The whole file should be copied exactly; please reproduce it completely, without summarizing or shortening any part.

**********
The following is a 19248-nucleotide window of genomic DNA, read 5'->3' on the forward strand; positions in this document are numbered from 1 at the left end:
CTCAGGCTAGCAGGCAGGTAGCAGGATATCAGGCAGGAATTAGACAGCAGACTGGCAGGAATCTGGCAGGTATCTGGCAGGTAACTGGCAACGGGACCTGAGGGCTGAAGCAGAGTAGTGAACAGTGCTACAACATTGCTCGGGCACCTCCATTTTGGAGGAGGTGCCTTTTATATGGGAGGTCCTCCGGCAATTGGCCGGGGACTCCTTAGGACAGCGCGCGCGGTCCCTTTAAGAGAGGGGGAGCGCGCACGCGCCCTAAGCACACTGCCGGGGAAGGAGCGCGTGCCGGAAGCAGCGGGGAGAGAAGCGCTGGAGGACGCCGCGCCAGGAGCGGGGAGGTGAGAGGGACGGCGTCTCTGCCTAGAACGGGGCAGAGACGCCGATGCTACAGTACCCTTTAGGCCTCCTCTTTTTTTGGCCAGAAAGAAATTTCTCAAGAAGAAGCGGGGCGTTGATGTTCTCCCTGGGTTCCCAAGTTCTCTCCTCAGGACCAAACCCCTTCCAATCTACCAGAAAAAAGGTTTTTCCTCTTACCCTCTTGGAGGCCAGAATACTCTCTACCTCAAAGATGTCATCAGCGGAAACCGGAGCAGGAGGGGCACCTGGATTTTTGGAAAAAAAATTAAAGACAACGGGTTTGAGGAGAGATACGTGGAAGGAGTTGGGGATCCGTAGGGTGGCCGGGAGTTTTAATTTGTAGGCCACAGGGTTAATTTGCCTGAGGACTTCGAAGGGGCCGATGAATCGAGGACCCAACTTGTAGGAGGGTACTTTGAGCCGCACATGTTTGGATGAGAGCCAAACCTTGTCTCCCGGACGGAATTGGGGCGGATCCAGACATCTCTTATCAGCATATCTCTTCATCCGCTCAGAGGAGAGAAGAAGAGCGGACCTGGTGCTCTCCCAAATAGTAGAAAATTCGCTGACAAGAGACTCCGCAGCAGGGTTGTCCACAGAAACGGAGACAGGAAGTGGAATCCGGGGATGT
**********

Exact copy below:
The following is a 19248-nucleotide window of genomic DNA, read 5'->3' on the forward strand; positions in this document are numbered from 1 at the left end:
CTCAGGCTAGCAGGCAGGTAGCAGGATATCAGGCAGGAATTAGACAGCAGACTGGCAGGAATCTGGCAGGTATCTGGCAGGTAACTGGCAACGGGACCTGAGGGCTGAAGCAGAGTAGTGAACAGTGCTACAACATTGCTCGGGCACCTCCATTTTGGAGGAGGTGCCTTTTATATGGGAGGTCCTCCGGCAATTGGCCGGGGACTCCTTAGGACAGCGCGCGCGGTCCCTTTAAGAGAGGGGGAGCGCGCACGCGCCCTAAGCACACTGCCGGGGAAGGAGCGCGTGCCGGAAGCAGCGGGGAGAGAAGCGCTGGAGGACGCCGCGCCAGGAGCGGGGAGGTGAGAGGGACGGCGTCTCTGCCTAGAACGGGGCAGAGACGCCGATGCTACAGTACCCTTTAGGCCTCCTCTTTTTTTGGCCAGAAAGAAATTTCTCAAGAAGAAGCGGGGCGTTGATGTTCTCCCTGGGTTCCCAAGTTCTCTCCTCAGGACCAAACCCCTTCCAATCTACCAGAAAAAAGGTTTTTCCTCTTACCCTCTTGGAGGCCAGAATACTCTCTACCTCAAAGATGTCATCAGCGGAAACCGGAGCAGGAGGGGCACCTGGATTTTTGGAAAAAAAATTAAAGACAACGGGTTTGAGGAGAGATACGTGGAAGGAGTTGGGGATCCGTAGGGTGGCCGGGAGTTTTAATTTGTAGGCCACAGGGTTAATTTGCCTGAGGACTTCGAAGGGGCCGATGAATCGAGGACCCAACTTGTAGGAGGGTACTTTGAGCCGCACATGTTTGGATGAGAGCCAAACCTTGTCTCCCGGACGGAATTGGGGCGGATCCAGACATCTCTTATCAGCATATCTCTTCATCCGCTCAGAGGAGAGAAGAAGAGCGGACCTGGTGCTCTCCCAAATAGTAGAAAATTCGCTGACAAGAGACTCCGCAGCAGGGTTGTCCACAGAAACGGAGACAGGAAGTGGAATCCGGGGATGT